1,000 Feet Off the Ground

By Dan Weimer

           Shamane's Bake Shoppe was born of a long standing dream. But before that dream came true, Shamane pursuedher culinary education by followingher passion for delicious food in a part of the world which is synonymous with fine cuisine. After her time in culinary school, one of Shamane's friends turned her on to a job posting for a private chef working with a travel company based in the Loire Valley in France. Initially, another chef got the job, but when he fell through Shamane was called up and, with barely two weeks notice, she accepted a job half way across the world. Only 22 at the time, Shamane had never been on a Eurail train, nor did she speak French, but these things were trivial obstacles compared to the adventure that stood before her.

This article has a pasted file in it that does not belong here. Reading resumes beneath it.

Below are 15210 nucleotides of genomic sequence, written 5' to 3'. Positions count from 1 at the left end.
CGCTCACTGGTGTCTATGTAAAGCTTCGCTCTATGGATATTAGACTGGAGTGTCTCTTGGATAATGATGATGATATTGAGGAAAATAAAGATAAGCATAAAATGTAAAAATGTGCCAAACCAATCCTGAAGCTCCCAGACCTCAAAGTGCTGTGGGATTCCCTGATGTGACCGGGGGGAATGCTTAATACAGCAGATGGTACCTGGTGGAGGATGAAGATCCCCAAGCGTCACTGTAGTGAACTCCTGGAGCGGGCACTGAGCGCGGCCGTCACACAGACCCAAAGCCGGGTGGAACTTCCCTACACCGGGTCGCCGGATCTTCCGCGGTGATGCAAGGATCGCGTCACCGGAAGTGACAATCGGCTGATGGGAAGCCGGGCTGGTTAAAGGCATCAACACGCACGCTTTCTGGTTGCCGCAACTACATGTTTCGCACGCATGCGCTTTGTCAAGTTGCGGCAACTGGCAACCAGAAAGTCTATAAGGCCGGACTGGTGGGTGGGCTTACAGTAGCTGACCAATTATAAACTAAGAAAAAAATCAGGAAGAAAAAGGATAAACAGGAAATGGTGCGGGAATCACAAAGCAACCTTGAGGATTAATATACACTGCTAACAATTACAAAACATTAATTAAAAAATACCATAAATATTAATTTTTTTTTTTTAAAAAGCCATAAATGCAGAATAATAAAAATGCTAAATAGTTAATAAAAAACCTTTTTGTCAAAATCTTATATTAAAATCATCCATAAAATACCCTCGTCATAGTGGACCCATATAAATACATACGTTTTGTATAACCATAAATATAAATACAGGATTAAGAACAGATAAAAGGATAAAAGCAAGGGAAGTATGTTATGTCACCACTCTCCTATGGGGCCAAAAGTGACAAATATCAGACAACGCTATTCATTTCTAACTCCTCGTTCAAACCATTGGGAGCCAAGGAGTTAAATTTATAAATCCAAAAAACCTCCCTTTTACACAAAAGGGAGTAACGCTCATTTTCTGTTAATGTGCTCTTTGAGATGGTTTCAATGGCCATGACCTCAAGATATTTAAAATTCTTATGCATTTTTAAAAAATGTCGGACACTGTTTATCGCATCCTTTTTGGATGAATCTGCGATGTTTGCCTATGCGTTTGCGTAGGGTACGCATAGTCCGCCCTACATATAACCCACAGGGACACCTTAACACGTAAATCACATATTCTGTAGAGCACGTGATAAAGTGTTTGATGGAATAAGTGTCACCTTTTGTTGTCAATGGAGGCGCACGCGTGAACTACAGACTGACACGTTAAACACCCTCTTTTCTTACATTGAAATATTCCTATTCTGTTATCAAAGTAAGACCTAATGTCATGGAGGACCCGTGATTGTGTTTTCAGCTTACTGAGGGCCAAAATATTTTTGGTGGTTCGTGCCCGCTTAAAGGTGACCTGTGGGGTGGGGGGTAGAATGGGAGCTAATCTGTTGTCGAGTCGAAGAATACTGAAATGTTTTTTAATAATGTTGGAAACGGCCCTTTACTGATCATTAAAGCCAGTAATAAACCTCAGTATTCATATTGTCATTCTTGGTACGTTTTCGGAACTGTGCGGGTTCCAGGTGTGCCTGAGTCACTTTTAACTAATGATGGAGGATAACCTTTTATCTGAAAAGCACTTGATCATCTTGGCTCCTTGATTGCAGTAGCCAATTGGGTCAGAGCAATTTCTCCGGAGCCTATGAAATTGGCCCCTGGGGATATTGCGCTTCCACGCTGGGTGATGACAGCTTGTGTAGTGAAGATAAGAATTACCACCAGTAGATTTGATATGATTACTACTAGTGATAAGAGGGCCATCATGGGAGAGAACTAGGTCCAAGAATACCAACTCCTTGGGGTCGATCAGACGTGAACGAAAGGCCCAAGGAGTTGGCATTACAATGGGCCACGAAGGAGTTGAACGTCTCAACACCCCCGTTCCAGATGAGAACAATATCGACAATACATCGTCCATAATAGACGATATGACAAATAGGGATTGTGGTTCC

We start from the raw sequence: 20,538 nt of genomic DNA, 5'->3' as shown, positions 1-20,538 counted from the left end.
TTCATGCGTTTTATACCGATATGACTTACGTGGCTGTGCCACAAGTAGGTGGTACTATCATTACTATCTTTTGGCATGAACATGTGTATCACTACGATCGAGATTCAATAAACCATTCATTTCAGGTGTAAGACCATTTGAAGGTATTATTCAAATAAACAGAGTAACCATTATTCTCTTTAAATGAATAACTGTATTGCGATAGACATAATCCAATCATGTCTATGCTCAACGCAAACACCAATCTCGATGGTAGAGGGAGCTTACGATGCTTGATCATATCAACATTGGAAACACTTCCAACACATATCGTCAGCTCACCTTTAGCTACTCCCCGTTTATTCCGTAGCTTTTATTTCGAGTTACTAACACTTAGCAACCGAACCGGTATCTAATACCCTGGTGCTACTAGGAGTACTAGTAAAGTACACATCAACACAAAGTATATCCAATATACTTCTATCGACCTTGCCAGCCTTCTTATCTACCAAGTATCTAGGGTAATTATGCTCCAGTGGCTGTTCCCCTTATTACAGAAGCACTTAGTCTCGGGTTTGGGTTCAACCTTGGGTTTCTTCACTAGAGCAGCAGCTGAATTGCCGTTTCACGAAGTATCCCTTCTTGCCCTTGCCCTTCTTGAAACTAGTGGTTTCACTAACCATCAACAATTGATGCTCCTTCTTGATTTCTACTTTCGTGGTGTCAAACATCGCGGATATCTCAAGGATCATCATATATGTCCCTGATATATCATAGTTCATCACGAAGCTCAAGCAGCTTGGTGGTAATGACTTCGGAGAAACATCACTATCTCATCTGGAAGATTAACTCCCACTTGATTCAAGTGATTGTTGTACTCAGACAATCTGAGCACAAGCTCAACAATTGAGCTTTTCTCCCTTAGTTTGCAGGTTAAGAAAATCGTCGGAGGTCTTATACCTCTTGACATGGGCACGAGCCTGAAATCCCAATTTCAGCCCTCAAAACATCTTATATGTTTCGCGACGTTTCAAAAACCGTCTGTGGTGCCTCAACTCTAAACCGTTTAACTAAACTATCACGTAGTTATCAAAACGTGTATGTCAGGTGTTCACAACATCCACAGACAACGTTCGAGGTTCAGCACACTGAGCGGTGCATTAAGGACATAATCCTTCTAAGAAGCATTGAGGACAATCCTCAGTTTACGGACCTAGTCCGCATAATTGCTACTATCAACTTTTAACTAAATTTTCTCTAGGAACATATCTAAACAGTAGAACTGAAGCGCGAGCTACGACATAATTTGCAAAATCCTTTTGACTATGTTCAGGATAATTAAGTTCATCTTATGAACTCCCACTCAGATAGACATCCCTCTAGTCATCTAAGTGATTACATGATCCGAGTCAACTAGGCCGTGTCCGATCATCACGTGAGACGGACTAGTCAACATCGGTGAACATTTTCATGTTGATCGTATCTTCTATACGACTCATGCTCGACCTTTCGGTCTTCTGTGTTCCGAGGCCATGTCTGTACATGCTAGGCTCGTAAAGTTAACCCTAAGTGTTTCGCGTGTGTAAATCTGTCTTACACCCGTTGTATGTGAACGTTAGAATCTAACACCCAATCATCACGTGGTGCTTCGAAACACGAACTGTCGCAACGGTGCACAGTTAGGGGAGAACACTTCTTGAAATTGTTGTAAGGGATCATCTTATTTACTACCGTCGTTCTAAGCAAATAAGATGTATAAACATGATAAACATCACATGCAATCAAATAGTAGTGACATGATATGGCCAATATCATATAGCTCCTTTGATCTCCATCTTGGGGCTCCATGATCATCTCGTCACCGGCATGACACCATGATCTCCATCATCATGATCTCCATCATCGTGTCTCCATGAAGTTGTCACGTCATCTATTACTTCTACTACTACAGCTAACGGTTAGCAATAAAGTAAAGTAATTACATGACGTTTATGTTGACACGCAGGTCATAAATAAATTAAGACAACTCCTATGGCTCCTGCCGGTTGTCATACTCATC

Buddy Bombards European Tours was an American company specializing in luxury hot air balloon tours of some of Europe's most iconic destinations: flying over the vineyards of Burgundy, the Jungfrau region of the Swiss Alps, and the quaint Tuscan farms of Siena. Clients were treated to luxury hotels and fine wines, private castle tours and meals cooked in medieval fireplaces. There were about 15 crew members in all, mostly in their 20's and looking for a job that provided more adventure than pay. They were mostly English speakers from around the world, but they always had a few people who spoke French, Italian, or German around so they could communicate with clients and farmers in the different regions they flew. Shamane was the only cook in the group and was responsible not only for feeding the customers but the crew as well, which meant that while it may sound like  one, it was no vacation.